MOLECULAR MEDICINE REPORTS 12: 1923-1928, 2015
Role of asymmetric dimethylarginine in rat acute lung injury induced by acute ischemic kidney injury TAO MA, XIAOWEI LIU and ZHI LIU Department of Emergency Medicine, The First Affiliated Hospital of China Medical University, Shenyang, Liaoning 110001, P.R. China Received December 2, 2013; Accepted July 21, 2014 DOI: 10.3892/mmr.2015.3619 Abstract. The aim of the present study was to establish a rat model of acute ischemic kidney injury by continually occluding the bilateral renal artery and renal veins, as well as to examine the role of asymmetric dimethylarginine (ADMA) in acute lung injury (ALI) induced by acute kidney injury (AKI). In total, 45 male Wistar rats were randomly divided into the control, AKI and AKI + SB203580 groups. The enzyme‑linked immuno sorbent assay method was used to assess the plasma levels of ADMA in each group. The activation of p38 mitogen‑activated protein kinase (MAPK) and heat shock protein 27 (HSP27) was detected using western blot analysis. Immunofluorescence analyses of filamentous actin (F‑actin) and globular actin (G‑actin) were performed. The levels of plasma ADMA and the permeability index in the AKI group were significantly higher than those in the control and AKI + SB203580 groups. The expression of phosphorylated p38 (p‑p38) and p‑HSP27 was significantly higher in the AKI and AKI + SB203580 groups compared with the control group. The AKI group also demonstrated a higher expression of p‑p38 and p‑HSP27 than the AKI + SB203580 group. The expression of F‑actin was more marked in the AKI group than in the control and AKI + SB203580 groups. The F‑/G‑actin ratio in the AKI group was also higher compared with that in the control and AKI + SB203580 groups. The results from the present study indicated that plasma ADMA levels may be a good biomarker for AKI‑induced ALI. In addition, the p38 MAPK/HSP27 pathway is important in modulating the levels of ADMA.
Correspondence to: Professor Zhi Liu, Department of Emergency
Medicine, The First Affiliated Hospital of China Medical University, 155 Nanjing Street, Heping, Shenyang, Liaoning 110001, P.R. China E‑mail: [email protected]
Key words: acute kidney injury, acute lung injury, asymmetric dimethylarginine, p38 mitogen-activated protein kinase, heat shock protein 27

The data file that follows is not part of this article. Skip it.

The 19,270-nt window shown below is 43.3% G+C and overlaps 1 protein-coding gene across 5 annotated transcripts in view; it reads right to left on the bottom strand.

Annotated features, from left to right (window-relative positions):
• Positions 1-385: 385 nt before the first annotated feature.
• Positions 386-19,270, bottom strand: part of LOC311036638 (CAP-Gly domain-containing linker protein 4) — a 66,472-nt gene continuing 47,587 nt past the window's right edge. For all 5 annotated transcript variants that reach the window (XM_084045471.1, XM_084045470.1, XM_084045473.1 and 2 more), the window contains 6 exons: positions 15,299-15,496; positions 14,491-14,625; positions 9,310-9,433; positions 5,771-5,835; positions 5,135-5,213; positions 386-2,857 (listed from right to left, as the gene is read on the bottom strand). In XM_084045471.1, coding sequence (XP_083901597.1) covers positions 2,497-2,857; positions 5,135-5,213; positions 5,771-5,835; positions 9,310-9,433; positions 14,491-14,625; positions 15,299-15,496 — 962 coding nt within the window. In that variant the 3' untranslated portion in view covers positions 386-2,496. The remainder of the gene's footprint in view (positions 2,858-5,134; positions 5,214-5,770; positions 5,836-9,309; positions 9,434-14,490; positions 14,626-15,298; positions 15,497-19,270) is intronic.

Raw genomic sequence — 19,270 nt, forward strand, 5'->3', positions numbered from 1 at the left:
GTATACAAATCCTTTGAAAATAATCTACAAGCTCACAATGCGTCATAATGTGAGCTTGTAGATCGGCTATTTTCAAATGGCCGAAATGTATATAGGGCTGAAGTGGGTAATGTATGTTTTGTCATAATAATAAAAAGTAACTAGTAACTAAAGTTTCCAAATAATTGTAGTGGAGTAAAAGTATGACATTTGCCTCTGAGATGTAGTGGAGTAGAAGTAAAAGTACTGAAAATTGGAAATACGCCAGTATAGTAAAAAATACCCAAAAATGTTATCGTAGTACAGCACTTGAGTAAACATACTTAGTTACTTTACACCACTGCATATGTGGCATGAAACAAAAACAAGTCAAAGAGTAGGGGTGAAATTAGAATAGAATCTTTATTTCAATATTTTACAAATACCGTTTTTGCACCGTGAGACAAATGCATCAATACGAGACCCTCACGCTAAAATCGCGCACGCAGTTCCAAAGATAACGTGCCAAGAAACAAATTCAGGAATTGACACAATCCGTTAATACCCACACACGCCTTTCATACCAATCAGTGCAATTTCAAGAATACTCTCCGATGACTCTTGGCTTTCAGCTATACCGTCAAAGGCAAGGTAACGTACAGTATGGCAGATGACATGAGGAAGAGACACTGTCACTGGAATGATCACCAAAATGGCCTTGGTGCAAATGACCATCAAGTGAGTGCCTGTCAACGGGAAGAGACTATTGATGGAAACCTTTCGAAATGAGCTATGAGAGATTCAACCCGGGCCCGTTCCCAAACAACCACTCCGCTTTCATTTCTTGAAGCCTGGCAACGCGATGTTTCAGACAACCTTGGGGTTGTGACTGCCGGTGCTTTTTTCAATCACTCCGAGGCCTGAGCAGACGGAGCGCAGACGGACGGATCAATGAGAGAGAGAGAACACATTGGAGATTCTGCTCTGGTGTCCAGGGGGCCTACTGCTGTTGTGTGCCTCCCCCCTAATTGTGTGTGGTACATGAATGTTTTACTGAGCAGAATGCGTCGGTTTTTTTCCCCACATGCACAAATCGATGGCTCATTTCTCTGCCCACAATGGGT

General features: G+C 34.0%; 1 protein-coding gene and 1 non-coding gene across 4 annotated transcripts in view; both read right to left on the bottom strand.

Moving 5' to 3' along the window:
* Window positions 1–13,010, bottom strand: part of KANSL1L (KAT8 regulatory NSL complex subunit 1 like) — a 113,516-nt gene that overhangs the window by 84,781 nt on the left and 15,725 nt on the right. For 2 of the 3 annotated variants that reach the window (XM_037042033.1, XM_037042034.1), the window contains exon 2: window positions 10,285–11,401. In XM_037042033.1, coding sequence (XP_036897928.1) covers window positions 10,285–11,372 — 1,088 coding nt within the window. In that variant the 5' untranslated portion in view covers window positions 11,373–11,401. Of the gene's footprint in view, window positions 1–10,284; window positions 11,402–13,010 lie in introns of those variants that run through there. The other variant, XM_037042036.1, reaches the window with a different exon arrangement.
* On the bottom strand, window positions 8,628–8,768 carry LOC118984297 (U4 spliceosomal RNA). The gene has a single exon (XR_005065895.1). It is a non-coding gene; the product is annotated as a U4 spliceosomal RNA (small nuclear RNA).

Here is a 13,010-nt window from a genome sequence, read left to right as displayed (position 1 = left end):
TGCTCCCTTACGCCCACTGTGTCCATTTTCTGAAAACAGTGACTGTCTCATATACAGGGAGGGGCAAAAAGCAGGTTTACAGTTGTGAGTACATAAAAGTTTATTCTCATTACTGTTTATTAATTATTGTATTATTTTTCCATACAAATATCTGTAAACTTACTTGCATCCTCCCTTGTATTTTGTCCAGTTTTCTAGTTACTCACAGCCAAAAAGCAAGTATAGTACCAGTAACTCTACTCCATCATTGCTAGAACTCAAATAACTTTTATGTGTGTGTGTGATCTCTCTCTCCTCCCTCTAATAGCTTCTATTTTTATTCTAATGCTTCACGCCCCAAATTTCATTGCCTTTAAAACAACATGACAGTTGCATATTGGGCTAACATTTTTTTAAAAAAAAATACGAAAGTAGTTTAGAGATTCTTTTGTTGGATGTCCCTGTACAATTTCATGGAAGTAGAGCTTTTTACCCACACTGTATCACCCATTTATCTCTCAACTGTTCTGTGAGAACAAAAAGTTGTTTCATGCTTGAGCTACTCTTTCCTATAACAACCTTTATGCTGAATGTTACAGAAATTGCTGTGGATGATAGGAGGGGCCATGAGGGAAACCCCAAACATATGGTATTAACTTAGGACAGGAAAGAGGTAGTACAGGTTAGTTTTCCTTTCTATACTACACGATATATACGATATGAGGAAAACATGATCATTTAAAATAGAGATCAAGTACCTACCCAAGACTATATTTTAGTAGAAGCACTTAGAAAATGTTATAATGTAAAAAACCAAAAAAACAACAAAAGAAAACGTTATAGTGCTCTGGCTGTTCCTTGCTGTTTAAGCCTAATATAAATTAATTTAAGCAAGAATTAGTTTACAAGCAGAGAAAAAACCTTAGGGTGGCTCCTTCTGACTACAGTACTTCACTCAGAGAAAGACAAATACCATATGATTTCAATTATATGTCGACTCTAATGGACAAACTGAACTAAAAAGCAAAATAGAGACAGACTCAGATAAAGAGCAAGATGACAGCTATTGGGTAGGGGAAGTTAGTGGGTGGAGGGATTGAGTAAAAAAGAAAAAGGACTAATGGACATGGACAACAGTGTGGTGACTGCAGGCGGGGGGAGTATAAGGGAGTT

Introduction Acute kidney injury (AKI) is a relatively common complication in hospitalized patients with an overall mortality rate of ~30% (1,2). AKI is associated with a high mortality rate and may lead to increased hospital costs (3). Previous studies have demonstrated that 5‑10% of patients admitted to the intensive care unit (ICU) developed AKI and required renal replacement therapy (RRT) (4,5). Although the mortality rate of AKI has been reduced since the application of RRT, its mortality rate remains as high as 40‑70% (6). Among all the internal organs, the lung is most easily damaged by ischemic injuries due to the extensive vascular network in the lung mesenchyme (7). It is well established that cardiac and non‑cardiac acute lung injuries (ALI) are the main causes of mortality in patients with AKI (8). Although the exact pathophysiology of AKI‑induced ALI remains to be elucidated, the general mechanisms underlying AKI‑induced ALI are well understood, including inflammation, activation of soluble and cellular factors as well as neurohumoral and hemodynamic alterations (9). Asymmetric dimethylarginine (ADMA) is an endogenous nitric oxide (NO) synthase inhibitor, which may affect the biological activity of NO (10). ADMA is a naturally occurring amino acid that is found in tissues and cells, circulates in the plasma and is expelled in the urine (11). ADMA is eliminated through metabolic degradation and renal excretion (12). Increased blood concentrations of ADMA may contribute to endothelial dysfunction, thereby linking to the development and progression of chronic and acute kidney diseases (13). Activation of the p38 mitogen‑activated protein kinase (MAPK)/heat shock protein 27 (HSP27) pathway by elevated ADMA has been verified, and is involved in endothelial dysfunction and abnormal permeability (10,14). Thus, the excessive accumulation of ADMA accompanied by elevated HSP27 levels provides a potential explanation for the occurrence of AKI‑induced ALI. The aim of the present study was to establish a rat model of acute ischemic kidney injury by continually occluding the bilateral renal artery and renal veins. In addition, the roles of ADMA in the development of AKI‑induced ALI were examined. Materials and methods Study approval. The animal use protocol was reviewed and approved by the Institutional Animal Care and Use Committee
MA et al: ROLE OF ADMA IN ACUTE KIDNEY INJURY-INDUCED ACUTE LUNG INJURY